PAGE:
It’s time for the second Assistance Dog Blog Carnival, can you believe it? For details, visit L^2’s post about this round, as she is our current host. The topic for this addition is ‘Decisions’. I have thought long and hard about what to write, since my first carnival post discussed my decision to get a guide dog. I decided to write a bit about decisions I made concerning how life would be with a sixty-five pound lab, since I’ve always been a cat person. 😉
For some, the biggest fear in the decision to train with a guide dog is probably something like, can I really trust a dog to get me across a six lane intersection with speeding cars driven by people texting and talking on cell phones? Or, will my dog really run me out of the way of that darned silent hybrid car? Or, will my dog really get me home once we start to venture out? Or, what will happen if I get us lost, I mean, I can’t afford a fancy GPS, what happens then? Or, will my dog really refuse to step off a curb that’s really disguised as a thirty foot drop?
Sure, I had those thoughts. My biggest fear though? How will I keep my dog from eating cat droppings?
If you were a reader of my blog back when Jayden was affectionately called ‘Insert’, you’ll most likely remember all the things I worried about. If you were a member of the guide dog e-mail list I was on, you were probably one of the people who’s answer to just about every question was, wait until you get your dog. Should I get a kennel? Wait until you get your dog. Should I baby gate the room where the litter boxes live? Wait until you get your dog. Should I put the cat food up high? Wait until you get your dog. Do you know how maddening that answer was for someone like me? I’m a planner. I don’t like the what ifs in life and I will do everything in my power to eliminate the unknown. Getting a guide dog has broken a lot of the desire to control life, let me tell you.
When the service rep from GDB came for my initial interview, I asked him those very same questions about dog proofing my home. His answer? Don’t constrict your movements around your home and change everything in relation to your cats until you get your dog. In other words? Wait until you get your dog.
I asked my instructor towards the end of class, during our transition meeting, because I just wasn’t satisfied with wait until you get your dog. I had my dog. My instructor’s answer? Much more to my liking. He made sure I understood that cat food is harmful for dogs because it’s higher in protein, etc etc etc. To me, it seemed like he was on the same page. Finally, some validation! I was pretty sure I’d begin the dog proofing when I returned home with Jayden. I had him now. I didn’t need to wait anymore.
GDB recommended that my dog be restricted in the home for about two months. I had discussed this on the guide dog list, and it seemed everyone had different experiences with this time frame. Some went exactly two months, others did not with disastrous results, some waited a few weeks, some went beyond the two months. The horror stories about some of the dogs scared me to death.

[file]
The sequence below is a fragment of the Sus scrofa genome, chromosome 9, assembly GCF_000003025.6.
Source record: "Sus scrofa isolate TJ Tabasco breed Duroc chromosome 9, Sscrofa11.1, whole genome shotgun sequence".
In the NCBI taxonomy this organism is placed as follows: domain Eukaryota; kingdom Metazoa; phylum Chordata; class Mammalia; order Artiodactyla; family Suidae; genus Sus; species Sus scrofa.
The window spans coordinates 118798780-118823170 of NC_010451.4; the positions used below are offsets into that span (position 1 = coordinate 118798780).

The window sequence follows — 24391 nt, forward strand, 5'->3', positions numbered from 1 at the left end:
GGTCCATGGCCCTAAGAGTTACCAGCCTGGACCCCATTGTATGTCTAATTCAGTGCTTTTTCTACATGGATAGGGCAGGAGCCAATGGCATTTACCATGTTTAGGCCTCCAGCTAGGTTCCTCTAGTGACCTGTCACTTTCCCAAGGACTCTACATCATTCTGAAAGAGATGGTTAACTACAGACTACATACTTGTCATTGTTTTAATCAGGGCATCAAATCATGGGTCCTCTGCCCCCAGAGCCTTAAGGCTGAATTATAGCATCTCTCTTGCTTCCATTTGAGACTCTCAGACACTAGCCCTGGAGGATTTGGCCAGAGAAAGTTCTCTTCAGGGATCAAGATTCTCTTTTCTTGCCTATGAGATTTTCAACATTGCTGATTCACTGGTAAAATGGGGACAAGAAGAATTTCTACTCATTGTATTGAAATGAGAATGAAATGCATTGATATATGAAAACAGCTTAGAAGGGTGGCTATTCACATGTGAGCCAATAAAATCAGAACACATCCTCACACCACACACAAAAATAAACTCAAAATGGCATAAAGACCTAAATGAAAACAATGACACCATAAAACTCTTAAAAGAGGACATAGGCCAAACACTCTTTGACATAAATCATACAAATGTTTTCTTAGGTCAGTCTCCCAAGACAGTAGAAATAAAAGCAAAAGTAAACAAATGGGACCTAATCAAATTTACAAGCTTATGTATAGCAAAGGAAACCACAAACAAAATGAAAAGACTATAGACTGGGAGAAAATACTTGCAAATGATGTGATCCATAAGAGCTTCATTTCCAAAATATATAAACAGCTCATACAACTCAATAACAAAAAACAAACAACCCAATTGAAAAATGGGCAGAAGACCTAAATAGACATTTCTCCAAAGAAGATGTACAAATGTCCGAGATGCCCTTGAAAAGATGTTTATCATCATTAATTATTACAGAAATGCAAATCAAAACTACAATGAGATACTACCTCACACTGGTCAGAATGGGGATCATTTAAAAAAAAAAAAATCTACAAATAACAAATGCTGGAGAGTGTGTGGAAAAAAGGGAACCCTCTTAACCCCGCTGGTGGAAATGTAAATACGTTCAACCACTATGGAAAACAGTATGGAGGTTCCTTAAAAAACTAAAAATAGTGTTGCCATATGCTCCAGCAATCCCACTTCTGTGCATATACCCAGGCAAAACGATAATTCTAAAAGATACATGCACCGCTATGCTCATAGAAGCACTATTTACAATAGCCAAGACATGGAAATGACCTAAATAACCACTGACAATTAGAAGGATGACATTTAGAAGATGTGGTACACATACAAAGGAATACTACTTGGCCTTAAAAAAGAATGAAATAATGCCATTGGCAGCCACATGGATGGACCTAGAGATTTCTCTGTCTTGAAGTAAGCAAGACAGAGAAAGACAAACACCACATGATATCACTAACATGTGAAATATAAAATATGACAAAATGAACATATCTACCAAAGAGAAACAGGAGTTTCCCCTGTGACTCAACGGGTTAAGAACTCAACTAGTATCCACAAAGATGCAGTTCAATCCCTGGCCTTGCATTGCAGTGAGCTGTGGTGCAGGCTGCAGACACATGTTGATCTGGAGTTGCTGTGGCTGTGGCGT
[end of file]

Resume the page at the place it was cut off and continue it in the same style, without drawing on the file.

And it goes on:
When GDB asked what I wanted in a dog, I had no preference for color, sex or breed. My major requirement was good house manners. I did not want to fall victim to counter surfing or a torn up mattress, or delicates being chewed up. Because of my auto immune disease, I explained, I need a chill dog who won’t take a lot of maintenance. My fatigue levels just won’t permit a crazy dog. Once again, I was more concerned with having a dog in the home than trusting my life to one. For some reason, I just knew the latter would be fairly easy, and it was, after some transitioning.
The day I arrived home from GDB, it was cold, windy and rainy out. It was March in the desert, and I felt like I hadn’t left California. I entered my apartment with Jayden on a long leash since I had just relieved him after our flight home. Upon walking into the entry way, I heard my boyfriend say hi to Timmy, the cat, and I felt a strong lunging motion on the leash in my hand. Thank you, hitch hiker’s grip! Jayden received a strong leash correction, a firm NO! and the command to sit. Timmy ran and hid. I think he might have come out three days later. All the cats, three of them, vanished for quite some time.
I believe to this day, that the correction given to Jayden in our first minute in his new home, showed him I was boss and lunging after cats would not be tolerated. Even now, after Jayden has made best friends with the cats, he never lunges after them or chases them. He cuddles with them and loves them.
That first night home, I fashioned a tie down in my bedroom using the cord GDB had given me by wrapping it around the leg of a solid oak dresser. It would work perfectly for the time being, since I hadn’t gotten a kennel. I hated the tie down at night however, after a night at school when Jayden woke up with a shriek; he had gotten tangled in his tie down. I knew a tie down at night would not last long and within a couple days, I had gotten a kennel which he picked out. Wait until you get your dog. No really. Because your dog will tell you which kennel is comfortable for him or her. The first few were too small and he wouldn’t go in. The one we bought was all Jayden’s choice, after he walked in, turned around, and lay down.
I felt much better at night, knowing he had plenty of room and would not get tangled up. The only thing I didn’t like was that once he was in there, I couldn’t touch him. Our nightly ritual was fun however. After nightly relieving, Jayden would happily go into his kennel because he knew I’d be giving him a few pieces of kibble. A handler at GDB had suggested this when she showed me how to use a kennel. A few pieces of kibble just keeps the experience positive.